How Ingabire rose to the summit of local tennis

Sports is a powerful weapon, for, it has the power to turn a life from nothing to something as we have seen with countless sportsmen and women world over.
Rwanda's number one, Meganne Ingabire. (Sam Ngendahimana)
Rwanda's number one, Meganne Ingabire. (Sam Ngendahimana)

Sports is a powerful weapon, for, it has the power to turn a life from nothing to something as we have seen with countless sportsmen and women world over.

One would hardly understand how a 6-year-old orphan, who lost most of her family including both parents and several siblings during the 1994 Genocide against Tutsi, could overcome such agony to become a top tennis star—that’s what Rwanda’s women number one, Meganne Ingabire represents.

Despite women still lagging behind their male counterparts for recognition in sports, and tennis not being very popular specifically in Rwanda, Ingabire rose against all odds, from a humble background and horrible past to become the best female tennis player in the country.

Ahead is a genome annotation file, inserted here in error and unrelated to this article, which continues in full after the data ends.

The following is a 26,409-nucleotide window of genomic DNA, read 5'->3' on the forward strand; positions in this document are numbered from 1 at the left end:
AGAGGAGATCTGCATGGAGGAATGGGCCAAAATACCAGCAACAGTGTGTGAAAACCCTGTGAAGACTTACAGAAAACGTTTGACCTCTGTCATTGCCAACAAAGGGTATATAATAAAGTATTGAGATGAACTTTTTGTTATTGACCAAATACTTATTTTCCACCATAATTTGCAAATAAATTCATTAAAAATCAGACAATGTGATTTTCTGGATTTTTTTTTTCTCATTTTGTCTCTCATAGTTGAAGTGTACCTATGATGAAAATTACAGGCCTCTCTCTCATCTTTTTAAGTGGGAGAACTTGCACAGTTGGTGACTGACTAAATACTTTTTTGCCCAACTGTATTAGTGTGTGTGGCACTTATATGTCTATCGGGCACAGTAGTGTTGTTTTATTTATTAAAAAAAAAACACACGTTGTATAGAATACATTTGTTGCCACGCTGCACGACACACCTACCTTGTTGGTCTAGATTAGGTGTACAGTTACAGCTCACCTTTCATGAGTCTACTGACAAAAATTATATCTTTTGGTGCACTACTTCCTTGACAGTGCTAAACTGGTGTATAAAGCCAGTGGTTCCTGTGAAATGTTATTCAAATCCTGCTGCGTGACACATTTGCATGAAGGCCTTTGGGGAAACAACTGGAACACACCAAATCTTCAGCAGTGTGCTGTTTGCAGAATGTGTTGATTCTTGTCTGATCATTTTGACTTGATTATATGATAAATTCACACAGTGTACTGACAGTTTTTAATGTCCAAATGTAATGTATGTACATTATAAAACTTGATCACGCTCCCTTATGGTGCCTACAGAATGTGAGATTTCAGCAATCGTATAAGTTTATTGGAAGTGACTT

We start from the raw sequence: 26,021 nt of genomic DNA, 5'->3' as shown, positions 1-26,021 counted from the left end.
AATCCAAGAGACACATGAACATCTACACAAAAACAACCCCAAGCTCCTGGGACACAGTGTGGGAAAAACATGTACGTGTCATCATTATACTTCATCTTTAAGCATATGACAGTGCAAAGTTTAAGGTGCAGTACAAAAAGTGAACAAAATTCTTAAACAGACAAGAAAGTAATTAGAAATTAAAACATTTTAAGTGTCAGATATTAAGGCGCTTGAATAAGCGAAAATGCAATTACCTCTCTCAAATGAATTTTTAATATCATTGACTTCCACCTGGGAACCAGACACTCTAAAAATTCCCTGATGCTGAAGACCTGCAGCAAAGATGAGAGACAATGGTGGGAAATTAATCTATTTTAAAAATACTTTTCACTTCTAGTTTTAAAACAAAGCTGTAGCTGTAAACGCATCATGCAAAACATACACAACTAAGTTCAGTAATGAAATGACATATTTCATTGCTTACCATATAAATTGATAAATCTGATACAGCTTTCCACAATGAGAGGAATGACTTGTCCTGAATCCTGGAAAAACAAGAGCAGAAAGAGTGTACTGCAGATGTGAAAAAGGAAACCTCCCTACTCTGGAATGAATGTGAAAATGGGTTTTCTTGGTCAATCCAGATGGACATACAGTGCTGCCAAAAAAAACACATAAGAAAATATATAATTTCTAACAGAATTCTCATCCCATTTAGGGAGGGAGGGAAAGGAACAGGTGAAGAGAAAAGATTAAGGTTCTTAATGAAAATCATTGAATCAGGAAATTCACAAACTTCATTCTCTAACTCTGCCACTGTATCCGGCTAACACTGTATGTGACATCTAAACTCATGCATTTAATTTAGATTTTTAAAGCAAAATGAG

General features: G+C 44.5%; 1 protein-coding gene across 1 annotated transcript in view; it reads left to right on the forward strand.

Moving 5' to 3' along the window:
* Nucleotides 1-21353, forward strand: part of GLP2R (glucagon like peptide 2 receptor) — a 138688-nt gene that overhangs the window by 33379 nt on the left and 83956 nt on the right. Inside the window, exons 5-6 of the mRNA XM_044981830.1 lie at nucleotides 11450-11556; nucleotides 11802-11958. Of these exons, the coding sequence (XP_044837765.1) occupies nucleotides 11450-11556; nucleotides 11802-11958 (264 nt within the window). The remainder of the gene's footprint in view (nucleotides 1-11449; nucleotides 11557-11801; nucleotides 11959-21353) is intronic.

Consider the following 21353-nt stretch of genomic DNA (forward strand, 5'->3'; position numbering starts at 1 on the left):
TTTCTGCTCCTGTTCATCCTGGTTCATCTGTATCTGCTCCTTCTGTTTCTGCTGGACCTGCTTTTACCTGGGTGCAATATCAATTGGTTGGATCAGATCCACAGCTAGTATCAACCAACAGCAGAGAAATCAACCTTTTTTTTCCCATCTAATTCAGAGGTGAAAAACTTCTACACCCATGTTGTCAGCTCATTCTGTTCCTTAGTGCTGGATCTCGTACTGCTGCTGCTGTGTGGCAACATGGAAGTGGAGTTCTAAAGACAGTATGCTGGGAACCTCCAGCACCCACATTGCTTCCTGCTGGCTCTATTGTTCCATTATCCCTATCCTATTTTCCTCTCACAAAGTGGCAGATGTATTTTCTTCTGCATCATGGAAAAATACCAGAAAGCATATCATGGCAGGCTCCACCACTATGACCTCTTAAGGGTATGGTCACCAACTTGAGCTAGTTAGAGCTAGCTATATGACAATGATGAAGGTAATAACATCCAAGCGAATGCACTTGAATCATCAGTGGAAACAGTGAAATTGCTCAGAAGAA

In her trophy cabinet, Ingabire has a total of 14 trophies and 3 medals of local tournaments’ she has won in her career since making a breakthrough in 2010.

Junior career

The right-hander, Ingabire, who says she has never tried any other sport, started playing tennis in 2003, thanks to a family friend, who used to take her along at Rugunga-based Cercle Sportif de Kigali.

“The beginning was not so easy as it took me nearly two years to adapt before I could officially start playing in serious competitions,” she recalls.

She says her first tournament in mid 2005, a youth competition, sponsored by President Paul Kagame at Cercle Sportif de Kigali, was a memorable one as she won it after defeating first daughter Ange Ingabire Kagame in the final.